In a recent Radio 4 programme Lord Digby Jones argued that it would be useful if there were a covenant between business, society and government to address the lack of trust between these organisations. “The relationship between business creating wealth, government and society—all of us—is broken”, he said.
My understanding of a covenant is that it is an undertaking between parties to do, or not do, certain things. I am not sure how an undertaking to do anything in particular could be obtained from “society”, but let that pass.
The covenant is:
Business creates the wealth on which the nation depends. The government commits to supporting business through providing an environment in which it can flourish, including infrastructure and an educated workforce.
Business, in turn, commits to society through investment, job creation, fair treatment of its workforce, customers, suppliers and shareholders and through the payment of taxes.
Through its deeds, business will establish, enhance and promote the existence of quality social capital in the communities of our nation as well as the economic capital that only it can develop.
If I may say, I felt there were two large omissions in Lord Jones’s argument.
Firstly, many people use money as a simulacrum of something else which they feel, or felt, is missing from their lives. The business and financially minded of them use business and finance to aggregate large amounts of wealth almost invariably at the expense of other people. Warren Buffett is only the grotesque apotheosis of this phenomenon. At his peak, he possessed $64,000,000,000 and was the 25th richest person in the world since the beginning of time.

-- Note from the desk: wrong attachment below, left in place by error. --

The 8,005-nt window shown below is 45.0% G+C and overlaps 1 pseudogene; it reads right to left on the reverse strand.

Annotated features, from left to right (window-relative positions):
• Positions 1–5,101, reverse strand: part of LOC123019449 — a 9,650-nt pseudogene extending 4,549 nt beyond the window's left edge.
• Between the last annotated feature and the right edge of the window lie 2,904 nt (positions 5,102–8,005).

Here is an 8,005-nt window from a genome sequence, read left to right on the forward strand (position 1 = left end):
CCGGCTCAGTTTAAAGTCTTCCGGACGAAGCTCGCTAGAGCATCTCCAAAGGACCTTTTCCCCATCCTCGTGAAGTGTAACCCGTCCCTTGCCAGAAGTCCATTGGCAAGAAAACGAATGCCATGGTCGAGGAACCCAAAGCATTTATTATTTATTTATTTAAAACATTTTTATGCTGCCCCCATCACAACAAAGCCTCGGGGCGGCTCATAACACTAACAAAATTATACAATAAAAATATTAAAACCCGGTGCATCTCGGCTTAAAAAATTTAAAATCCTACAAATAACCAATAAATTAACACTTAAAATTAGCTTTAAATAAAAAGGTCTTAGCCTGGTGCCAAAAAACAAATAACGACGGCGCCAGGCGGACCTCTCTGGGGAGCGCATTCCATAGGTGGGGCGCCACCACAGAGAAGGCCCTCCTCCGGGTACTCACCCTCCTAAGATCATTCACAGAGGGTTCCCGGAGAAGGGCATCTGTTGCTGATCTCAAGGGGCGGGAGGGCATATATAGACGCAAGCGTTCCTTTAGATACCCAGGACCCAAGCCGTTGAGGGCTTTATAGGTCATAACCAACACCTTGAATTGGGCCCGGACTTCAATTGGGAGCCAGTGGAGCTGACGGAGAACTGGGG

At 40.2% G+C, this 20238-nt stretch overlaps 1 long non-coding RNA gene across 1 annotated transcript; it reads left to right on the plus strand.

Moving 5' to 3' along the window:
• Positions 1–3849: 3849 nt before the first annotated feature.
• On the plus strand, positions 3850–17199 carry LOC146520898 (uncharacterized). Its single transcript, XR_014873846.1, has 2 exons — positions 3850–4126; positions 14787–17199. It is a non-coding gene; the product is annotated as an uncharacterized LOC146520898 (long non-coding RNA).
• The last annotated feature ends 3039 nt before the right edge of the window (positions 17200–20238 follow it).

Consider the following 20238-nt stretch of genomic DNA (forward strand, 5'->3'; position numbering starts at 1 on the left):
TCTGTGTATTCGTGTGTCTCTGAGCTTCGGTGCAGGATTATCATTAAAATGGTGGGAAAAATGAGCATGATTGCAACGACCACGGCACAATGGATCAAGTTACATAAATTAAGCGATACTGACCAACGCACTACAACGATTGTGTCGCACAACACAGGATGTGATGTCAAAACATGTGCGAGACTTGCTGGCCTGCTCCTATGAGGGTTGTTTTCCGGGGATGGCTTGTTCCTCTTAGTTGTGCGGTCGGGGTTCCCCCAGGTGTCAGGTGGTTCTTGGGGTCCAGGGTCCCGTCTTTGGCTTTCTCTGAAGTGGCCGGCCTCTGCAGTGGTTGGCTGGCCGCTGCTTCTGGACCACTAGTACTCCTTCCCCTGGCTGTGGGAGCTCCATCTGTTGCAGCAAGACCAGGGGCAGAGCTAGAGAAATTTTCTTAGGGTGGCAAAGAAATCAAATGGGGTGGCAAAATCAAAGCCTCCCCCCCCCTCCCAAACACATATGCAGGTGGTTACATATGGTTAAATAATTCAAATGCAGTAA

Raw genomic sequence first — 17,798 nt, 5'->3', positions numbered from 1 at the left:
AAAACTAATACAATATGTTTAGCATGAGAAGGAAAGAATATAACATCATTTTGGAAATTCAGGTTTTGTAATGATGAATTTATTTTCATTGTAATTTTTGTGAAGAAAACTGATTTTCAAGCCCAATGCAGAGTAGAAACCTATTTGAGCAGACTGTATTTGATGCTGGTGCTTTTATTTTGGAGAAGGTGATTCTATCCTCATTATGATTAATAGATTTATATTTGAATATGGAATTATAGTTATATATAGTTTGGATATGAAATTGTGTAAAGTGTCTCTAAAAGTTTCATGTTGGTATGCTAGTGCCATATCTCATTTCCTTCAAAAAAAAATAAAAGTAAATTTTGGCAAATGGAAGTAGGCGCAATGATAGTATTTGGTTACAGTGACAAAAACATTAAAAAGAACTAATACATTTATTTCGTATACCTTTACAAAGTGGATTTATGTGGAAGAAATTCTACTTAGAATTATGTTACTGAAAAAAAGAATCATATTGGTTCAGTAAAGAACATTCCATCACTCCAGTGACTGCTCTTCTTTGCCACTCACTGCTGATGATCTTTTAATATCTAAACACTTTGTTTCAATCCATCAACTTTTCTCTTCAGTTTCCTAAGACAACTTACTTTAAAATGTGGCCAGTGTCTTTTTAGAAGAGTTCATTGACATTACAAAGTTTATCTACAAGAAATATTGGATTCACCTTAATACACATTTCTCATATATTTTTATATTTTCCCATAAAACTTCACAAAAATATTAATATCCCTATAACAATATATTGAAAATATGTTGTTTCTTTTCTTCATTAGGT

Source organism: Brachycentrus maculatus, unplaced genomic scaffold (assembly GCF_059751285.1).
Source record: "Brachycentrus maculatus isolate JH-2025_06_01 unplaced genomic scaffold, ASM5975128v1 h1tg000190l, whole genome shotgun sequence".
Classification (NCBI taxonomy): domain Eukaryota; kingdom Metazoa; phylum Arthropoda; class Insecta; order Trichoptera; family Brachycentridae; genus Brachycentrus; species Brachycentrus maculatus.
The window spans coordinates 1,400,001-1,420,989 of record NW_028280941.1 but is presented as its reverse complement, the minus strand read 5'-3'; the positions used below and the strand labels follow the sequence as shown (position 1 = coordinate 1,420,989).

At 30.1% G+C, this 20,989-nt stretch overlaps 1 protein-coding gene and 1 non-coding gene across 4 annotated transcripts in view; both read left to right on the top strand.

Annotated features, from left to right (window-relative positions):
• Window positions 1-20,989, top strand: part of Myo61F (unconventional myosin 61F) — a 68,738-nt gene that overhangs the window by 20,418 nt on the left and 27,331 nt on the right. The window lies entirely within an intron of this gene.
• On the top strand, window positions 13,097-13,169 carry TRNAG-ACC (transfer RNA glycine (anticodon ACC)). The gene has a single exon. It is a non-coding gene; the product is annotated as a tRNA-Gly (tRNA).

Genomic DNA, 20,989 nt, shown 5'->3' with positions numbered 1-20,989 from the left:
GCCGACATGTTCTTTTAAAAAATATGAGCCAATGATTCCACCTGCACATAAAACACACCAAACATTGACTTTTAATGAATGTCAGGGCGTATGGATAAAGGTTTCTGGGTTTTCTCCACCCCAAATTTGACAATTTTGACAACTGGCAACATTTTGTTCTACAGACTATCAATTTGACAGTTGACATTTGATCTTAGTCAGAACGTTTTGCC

JP Morgan asserted that the most senior in a business should receive no more than twenty times that received by the least well paid. I understand that, currently, for FTSE companies, the average of this ratio is over 150:1.
The drive to accumulate money by individuals in a position to do so, and able to use their companies as their weapons of choice, is unstoppable in the absence of rock solid resistance from politicians acting in concert; something which hasn’t materialised in the UK since the second world war (if then).
Secondly, as the lawyer Joel Bakan argues in his book The corporation, “The corporation’s legally defined mandate is to pursue, relentlessly and without exception, its own self interest, regardless of the often harmful consequences it might cause to others. As a result, I argue, the corporation is a pathological institution, a dangerous possessor of the great power it wields over people and societies.” Bakan, clearly not a man to mince his words, describes corporations as “psychopathic creatures”.
He also points out that, “The notion that business and government are and should be partners is ubiquitous, unremarkable, and repeated like a mantra by leaders in both domains. It seems a compelling and innocuous idea—until you think about what it really means”.
My point is that, a covenant such as that unveiled by Lord Jones at the end of the programme surely cannot work unless the concept of a company undergoes wholesale legal redefinition. Businesses cannot but behave in the way that they do and few, if any, of them will look kindly on governmental attempts to dilute their powers. Should any government whisper such ideas into their ears, they would simply do what they are already criticised for: that is, up sticks and move to a country whose government and civil service are more amenable to coercion and other means of persuasion (usually involving money).
An email request for a comment on this blog from Lord Jones was received but unanswered by him.
by Jeremy Marchant . last updated 2 november 2014